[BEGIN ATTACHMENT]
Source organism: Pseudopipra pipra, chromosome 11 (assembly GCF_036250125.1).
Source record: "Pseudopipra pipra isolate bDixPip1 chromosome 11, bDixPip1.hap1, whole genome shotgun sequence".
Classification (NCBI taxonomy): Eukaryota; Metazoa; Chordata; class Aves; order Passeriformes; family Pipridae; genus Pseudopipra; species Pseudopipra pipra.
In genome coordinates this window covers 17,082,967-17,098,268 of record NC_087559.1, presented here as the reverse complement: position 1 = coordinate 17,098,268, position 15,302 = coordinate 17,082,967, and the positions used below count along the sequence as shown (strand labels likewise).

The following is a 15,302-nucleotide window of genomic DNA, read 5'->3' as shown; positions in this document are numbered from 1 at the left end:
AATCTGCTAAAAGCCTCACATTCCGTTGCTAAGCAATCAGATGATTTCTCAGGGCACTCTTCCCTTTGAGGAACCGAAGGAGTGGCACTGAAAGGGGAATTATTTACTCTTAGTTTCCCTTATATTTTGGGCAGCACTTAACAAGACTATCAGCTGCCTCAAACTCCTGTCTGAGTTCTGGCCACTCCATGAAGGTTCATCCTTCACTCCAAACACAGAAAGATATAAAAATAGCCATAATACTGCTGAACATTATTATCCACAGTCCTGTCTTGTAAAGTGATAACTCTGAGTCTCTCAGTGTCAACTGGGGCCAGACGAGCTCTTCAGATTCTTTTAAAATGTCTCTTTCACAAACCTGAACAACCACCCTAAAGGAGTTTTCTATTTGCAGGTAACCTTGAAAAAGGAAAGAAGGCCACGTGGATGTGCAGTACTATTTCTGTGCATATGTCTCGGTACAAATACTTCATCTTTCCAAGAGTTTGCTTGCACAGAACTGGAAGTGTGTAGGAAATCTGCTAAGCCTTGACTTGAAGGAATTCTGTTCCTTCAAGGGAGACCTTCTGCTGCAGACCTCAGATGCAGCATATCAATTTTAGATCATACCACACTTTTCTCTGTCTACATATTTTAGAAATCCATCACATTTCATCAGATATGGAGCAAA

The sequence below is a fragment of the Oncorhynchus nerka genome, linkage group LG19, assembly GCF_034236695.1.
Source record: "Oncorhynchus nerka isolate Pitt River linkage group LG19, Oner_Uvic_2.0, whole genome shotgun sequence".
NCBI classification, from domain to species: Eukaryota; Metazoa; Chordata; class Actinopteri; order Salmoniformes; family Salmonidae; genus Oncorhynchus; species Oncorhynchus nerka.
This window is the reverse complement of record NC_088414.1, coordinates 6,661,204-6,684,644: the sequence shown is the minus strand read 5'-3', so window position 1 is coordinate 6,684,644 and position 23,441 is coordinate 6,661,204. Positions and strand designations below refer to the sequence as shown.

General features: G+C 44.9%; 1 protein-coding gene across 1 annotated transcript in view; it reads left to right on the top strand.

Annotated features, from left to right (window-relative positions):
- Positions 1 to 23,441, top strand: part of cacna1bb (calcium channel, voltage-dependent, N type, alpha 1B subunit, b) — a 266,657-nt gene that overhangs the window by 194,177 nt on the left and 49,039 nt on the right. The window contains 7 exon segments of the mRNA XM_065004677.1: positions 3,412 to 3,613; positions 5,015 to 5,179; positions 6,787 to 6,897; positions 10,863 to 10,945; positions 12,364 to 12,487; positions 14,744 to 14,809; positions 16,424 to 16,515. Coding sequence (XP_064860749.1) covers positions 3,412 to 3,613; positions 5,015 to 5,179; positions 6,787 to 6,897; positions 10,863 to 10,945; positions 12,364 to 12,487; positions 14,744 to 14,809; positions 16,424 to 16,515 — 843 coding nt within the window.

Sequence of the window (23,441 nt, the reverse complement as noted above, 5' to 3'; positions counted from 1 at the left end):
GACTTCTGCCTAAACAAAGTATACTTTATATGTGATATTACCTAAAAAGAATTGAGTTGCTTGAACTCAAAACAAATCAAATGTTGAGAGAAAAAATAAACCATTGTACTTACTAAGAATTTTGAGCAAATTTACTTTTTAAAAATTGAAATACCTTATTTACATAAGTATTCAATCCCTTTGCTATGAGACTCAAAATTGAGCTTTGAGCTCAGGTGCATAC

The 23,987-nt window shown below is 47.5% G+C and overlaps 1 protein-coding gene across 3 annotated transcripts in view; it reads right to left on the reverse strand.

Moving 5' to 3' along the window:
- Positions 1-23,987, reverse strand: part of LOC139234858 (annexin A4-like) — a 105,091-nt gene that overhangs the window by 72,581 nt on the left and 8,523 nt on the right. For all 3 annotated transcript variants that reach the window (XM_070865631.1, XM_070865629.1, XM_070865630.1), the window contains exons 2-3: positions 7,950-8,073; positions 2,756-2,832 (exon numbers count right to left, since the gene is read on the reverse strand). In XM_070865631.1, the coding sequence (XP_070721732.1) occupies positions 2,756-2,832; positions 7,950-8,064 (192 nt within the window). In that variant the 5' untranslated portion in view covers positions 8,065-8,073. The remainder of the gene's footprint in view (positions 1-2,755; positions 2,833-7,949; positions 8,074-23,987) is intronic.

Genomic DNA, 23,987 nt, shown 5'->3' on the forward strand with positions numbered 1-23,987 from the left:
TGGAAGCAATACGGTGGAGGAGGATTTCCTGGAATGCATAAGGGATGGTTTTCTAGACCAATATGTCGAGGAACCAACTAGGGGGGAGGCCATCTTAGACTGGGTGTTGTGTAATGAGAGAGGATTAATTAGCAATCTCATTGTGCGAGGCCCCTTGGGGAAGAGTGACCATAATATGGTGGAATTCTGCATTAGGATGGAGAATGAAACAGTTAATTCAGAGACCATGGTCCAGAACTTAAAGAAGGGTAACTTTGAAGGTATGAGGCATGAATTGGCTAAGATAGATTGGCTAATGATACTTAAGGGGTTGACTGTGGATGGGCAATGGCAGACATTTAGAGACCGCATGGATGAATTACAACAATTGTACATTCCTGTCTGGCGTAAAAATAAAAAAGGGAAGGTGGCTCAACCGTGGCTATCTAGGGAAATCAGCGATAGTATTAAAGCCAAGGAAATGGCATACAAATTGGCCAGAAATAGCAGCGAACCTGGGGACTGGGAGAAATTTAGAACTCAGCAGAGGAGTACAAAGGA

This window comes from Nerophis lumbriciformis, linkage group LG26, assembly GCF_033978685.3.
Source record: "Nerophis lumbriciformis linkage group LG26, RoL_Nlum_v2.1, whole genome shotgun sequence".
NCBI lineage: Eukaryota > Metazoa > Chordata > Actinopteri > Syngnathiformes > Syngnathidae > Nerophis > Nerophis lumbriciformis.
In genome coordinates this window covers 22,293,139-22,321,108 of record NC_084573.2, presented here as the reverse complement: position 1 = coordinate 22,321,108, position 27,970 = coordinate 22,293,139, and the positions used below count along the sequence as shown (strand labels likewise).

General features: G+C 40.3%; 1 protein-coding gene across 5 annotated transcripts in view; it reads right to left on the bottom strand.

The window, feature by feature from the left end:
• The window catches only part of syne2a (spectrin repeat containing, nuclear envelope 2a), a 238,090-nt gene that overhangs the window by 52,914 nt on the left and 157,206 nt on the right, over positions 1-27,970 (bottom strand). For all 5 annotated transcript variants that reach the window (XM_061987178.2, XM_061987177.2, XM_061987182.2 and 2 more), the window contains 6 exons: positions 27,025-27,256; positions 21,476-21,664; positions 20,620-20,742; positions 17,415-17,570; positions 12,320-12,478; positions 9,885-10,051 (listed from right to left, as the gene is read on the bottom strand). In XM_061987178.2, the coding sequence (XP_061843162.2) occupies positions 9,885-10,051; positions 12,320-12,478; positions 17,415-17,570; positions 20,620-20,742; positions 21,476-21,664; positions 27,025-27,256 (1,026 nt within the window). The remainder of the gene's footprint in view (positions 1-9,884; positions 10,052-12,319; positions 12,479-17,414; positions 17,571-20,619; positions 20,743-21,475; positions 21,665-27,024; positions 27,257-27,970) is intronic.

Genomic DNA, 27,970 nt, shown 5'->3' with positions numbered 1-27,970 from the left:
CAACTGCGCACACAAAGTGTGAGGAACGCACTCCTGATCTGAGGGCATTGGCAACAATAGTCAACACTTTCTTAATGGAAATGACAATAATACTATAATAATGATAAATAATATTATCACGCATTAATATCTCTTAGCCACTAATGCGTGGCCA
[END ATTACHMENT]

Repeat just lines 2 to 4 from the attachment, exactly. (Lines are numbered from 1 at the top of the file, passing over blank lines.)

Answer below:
Source record: "Pseudopipra pipra isolate bDixPip1 chromosome 11, bDixPip1.hap1, whole genome shotgun sequence".
Classification (NCBI taxonomy): Eukaryota; Metazoa; Chordata; class Aves; order Passeriformes; family Pipridae; genus Pseudopipra; species Pseudopipra pipra.
In genome coordinates this window covers 17,082,967-17,098,268 of record NC_087559.1, presented here as the reverse complement: position 1 = coordinate 17,098,268, position 15,302 = coordinate 17,082,967, and the positions used below count along the sequence as shown (strand labels likewise).